special providence, no divine nor su
perhuman causes; but all things oc
cur, come and go under the never
failing operation of natural law?
We may rest assured, that in the
proportion we fail to recognize the
divine, the superhuman, the personal
efficiency in the occurences about us,
we fail to truly recognize our own
weakness; our dependence, our obli
gation and cur duty to God and our
fellowman, the fundamental element
in religion, and the main quality that
distinguishes us from the animal cre
Secular knowledge is a good thing,
but we have numberless institutions
for its impartation, and in the bands
of the minister should only be used
or given, when conducing to the
strengthening and purifying our re
ligious impulses, if he would be effi
cient in his sphere.
Science is a good thing, but there
are organizations for the promotion
of science in almost every branch of
it, and it is out of the line of the re
ligious teacher’s work to teach it; he
should therefore use it only in his
instruction, when strengthening the
religious convictions of bis hearers.
Every man to his work. The spirit
ual is first in importance, not most
apparent, but the most esssential in
man’s progress and uplifting, and
temporal prosperity. The voice,
which religious teachers, Christian
teachers should hear and heed, comes
down through the ages thus; “But
seek ye first the kingdom of God and
his righteousness, and all these things
shall be added unto you.”
Religion,Christian religion, imparts
the choicest of present blessings, but
material blessings do not impart'
strengthen, and purify religion.
Christianity is “the eternal religion,”
the kingdom of God and his right
eousness, which is the thing first to
be sought and first taught; eulogized
and held aloft, expounded and pro
claimed first, last and all the time by
teachers of religion, ministers of
the Gospel of Christ. More Gospel
sermons, breathing the devout, duti
ful, loving dependence upon him
who is able to and does bless us more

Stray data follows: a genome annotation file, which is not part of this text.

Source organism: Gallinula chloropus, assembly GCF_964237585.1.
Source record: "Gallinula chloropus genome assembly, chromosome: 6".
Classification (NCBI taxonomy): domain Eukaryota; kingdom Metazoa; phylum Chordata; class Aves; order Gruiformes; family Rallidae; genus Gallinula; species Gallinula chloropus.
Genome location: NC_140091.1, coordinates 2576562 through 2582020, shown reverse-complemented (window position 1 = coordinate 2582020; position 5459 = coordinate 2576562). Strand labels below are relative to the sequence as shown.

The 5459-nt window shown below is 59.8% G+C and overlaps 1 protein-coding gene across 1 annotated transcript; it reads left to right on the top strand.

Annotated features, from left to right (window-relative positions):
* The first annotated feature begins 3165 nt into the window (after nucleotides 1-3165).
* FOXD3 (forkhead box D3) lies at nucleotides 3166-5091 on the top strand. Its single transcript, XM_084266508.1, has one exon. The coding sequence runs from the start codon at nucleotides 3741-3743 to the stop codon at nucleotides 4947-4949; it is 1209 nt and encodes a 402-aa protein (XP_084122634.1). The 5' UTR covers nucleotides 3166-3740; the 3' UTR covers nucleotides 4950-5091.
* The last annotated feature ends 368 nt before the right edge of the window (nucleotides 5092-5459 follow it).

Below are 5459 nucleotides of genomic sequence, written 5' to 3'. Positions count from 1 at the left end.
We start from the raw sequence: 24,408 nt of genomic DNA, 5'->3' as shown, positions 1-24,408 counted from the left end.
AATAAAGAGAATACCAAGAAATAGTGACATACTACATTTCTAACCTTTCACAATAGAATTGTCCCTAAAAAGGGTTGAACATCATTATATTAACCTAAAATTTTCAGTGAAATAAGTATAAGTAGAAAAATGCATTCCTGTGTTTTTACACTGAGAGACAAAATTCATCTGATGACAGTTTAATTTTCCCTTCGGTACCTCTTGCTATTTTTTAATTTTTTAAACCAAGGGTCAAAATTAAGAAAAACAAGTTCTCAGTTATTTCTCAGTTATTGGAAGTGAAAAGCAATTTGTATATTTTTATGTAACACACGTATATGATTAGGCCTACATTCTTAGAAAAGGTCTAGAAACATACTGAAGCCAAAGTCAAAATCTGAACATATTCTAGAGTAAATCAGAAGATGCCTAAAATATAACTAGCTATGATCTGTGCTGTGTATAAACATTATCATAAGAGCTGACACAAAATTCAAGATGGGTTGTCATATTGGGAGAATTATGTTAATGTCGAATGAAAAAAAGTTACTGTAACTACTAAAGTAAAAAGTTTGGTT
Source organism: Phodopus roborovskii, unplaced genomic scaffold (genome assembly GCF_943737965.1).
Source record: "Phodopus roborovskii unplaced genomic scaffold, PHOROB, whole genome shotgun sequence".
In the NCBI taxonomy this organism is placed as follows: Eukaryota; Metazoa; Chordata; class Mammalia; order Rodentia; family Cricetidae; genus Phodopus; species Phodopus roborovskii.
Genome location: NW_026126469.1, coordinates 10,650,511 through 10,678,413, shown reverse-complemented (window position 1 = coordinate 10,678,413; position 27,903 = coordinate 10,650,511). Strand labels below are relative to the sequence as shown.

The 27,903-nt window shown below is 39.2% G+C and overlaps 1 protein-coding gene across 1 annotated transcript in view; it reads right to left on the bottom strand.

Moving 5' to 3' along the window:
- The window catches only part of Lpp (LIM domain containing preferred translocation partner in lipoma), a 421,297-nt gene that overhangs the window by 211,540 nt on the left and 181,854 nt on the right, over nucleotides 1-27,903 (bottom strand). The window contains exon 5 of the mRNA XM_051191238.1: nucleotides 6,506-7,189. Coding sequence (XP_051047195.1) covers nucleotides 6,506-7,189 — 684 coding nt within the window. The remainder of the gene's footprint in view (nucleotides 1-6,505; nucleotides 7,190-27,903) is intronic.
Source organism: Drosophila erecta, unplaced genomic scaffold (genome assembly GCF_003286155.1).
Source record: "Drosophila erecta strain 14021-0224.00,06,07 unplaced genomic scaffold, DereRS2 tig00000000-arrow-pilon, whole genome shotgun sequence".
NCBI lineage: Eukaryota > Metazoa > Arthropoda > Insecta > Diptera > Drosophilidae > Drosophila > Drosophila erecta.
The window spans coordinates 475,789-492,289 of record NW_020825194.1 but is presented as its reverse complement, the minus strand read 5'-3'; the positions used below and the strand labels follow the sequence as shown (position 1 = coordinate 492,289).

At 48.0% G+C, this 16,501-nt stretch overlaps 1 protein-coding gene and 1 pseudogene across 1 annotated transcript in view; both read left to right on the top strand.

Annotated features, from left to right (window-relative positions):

than we can think to ask of him, in
stead of so many pretty literary lect
ures as cold as pure intellect always is.
There are literary and lecture lyce
ums in almost every town to furnish
such food, but no other institution or
men to furnish the religions, and let
the preacher devote himself to more
important work.
Make a religious, Christian church,
and temperance, sobriety, honesty,
purity, reformation of all wrong, will
be added to it. Not as the work of
the church but as the result of the
church's work upon the people, the
effect of the pure Christain religion
instilled into the people by the
church and its pastor.
O. Church! O, Minister! O, Peo
ple! “S9ek ye first the kingdom of
God and his righteousness” and ma
terial blessings will follow. “The
kingdom of God” is his remembrance
and reign in the human soul as ex
emplified in the deep, reverent, lov
ing religion of Jesus Christ! And bo
“his righteousness,” is that exempli
fied in Christ’s unswerving perform
ance of good deeds in love. Seek ye
first these and ye need not be un
easy about your shortcomings or the
sins or wickedness of the world. Give
the world a true religion, and it will
be true; wrong will flee from it.
Let the church then use all its en
ergy and effort for the Bingle purpose
of cultivating and purifying the re
ligious element in our nature; giving
reverence, devotion, and love for di
vine things, and not be lost or for
gotten in the rush or whirl of ma
terial interests and propagandism
Do not permit it to fritter away its
euergies by scattering in other fields
of labor; but hold it straight to the
single interest of religion, pure de
votion, divine recognition, loving de
pendence and cheerful obedience to
the Divine Father; that it may suc
cessfully prosecute its work of elevat
iug the children of the Infinite one
Indianapolis, Ind.
The etate of New York has fur
nished an object lesson in the man
agement of criminals which our gen
eration will do well to consider. Hith
erto New York has had a law which
allowed the inmates of prisons and
penitentiaries God’s privilege of earn
ing their bread in the sweat of the
brow. But outside manufactures
and labor unions were jealous of the
competition. The law of prison
labor cheapened the prices of the
kinds of goods made in the peniten
tiaries. And so they besieged the
legislature to repeal the law. It is